Awards[edit]

In 2000, ANCA presented Topalian with the "Freedom Award" for his "dedication to advancing the Armenian cause,” and his "unique brand of leadership in driving forward and promoting Armenian history and the cause of the Armenian nation."[10]

References[edit]

  1. ^ a b Gotti ex marries terror princess. NY Post, 14 July 2008
  2. ^ US ACCUSES PRO-ARMENIA GROUP'S CHIEF OF BOMB PLOT. Associated Press. Chicago Tribune. Chicago, Ill.: October 16, 1999. pg. 13
  3. ^ a b FBI Publication: Terrorism 2000/2001
  4. ^ a b c (Walton 2006, p. 342)
  5. ^ Harvey W. Kushner. Encyclopedia of terrorism. SAGE, 2002. ISBN 0-7619-2408-6, ISBN 978-0-7619-2408-1, p. 86
  6. ^ Index to Proceedings of the Security Council: 2001, Published by United Nations Publications, 2002 ISBN 978-92-1-100894-4 page 159 meetings A/55/931 and A/55/1008
  7. ^ a b c d e f US accuses pro-Armenia group's chief of bomb plot. Associated Press. Chicago Tribune. Chicago, Ill.: October 16, 1999. pg. 13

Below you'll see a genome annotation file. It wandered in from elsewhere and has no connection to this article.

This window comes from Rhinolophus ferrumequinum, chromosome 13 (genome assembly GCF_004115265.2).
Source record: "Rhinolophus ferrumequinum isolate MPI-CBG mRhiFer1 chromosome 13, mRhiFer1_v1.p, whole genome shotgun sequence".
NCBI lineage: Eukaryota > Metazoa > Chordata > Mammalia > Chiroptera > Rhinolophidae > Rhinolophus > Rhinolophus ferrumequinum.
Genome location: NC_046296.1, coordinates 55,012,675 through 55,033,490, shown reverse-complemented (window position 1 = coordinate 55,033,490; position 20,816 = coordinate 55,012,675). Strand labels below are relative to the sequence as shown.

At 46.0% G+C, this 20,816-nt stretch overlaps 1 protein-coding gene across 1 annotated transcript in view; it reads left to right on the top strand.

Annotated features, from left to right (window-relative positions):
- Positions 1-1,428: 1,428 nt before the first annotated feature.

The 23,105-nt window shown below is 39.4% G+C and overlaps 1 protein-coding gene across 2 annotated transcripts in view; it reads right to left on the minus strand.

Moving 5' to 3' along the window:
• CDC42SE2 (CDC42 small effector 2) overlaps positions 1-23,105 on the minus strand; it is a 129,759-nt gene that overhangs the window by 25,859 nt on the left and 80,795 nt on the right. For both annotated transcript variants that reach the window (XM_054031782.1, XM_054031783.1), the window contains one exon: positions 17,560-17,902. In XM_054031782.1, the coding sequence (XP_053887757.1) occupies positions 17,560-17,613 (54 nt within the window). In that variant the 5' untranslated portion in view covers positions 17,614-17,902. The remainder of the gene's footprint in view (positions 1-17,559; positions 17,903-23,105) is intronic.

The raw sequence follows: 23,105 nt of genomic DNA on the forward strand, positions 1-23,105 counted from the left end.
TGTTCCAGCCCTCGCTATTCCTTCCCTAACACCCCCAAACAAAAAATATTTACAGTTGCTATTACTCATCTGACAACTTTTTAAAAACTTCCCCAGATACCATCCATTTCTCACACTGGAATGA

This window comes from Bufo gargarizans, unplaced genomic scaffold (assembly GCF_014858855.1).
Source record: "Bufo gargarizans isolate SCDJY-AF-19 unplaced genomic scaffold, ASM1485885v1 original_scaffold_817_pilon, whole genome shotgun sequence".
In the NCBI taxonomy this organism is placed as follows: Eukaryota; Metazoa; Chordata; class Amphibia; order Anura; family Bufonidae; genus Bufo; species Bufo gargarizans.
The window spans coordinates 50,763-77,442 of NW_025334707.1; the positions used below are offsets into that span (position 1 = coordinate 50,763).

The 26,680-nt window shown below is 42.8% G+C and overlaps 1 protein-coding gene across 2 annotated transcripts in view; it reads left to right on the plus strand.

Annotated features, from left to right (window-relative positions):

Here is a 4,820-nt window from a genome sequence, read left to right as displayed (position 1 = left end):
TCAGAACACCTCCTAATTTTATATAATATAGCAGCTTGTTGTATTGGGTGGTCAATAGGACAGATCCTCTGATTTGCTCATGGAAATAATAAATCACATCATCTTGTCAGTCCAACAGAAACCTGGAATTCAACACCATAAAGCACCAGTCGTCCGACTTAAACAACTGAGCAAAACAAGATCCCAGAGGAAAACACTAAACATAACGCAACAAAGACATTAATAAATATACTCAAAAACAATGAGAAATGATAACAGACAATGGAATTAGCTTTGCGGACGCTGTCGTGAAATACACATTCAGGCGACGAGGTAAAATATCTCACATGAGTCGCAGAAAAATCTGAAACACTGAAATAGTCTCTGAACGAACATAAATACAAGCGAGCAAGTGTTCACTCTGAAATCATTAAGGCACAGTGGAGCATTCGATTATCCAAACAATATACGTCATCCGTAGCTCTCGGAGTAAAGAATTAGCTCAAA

8. ^ Statement of the Armenian National Committee of America. ARF News
  9. ^ a b c d e f g h U.S. News & World Report. Following Terror's Forgotten Trail. An explosives case raises ghosts of a bloody past. By David E. Kaplan, 1/28/01
  10. ^ a b c d The Filthiest 48 Hours. LA Weekly
  11. ^ Mitochondrial DNA Examination of Cold Case Crime Scene Hairs by Terry Melton. Forensic Magazine, Issue: April/May 2009
  12. ^ Michael M. Gunter, "Pursuing the Just Cause of their People". A Study of Contemporary Armenian Terrorism, Westport-New York-London, Greenwood Press, 1986, pp. 43-44; Francis P. Hyland, Armenian Terrorism. The Past, the Present, the Prospects, Boulder-Jerusalem, Westview Press, 1991; Bilâl Simsir, Sehit Diplomatarimiz, Ankara, Bilgi Yayinevi, 2000, two volumes.
  13. ^ a b c d e The Boston Globe. Armenian-American site in Franklin named Camp was allegedly used for terrorist training, by John Ellement. October 16, 1999
  14. ^ Activist charged with being head of bomb group. News & Observer. Raleigh, N.C.: October 16, 1999. pg. A.8
  15. ^ http://www.ataa.org/reference/topalian/
  16. ^ Former CCC vice president admits to storing explosives, by John F. Hagan. The Plain Dealer. Cleveland, Ohio: May 12, 2000. pg. 1.A

Bibliography[edit]

External links[edit]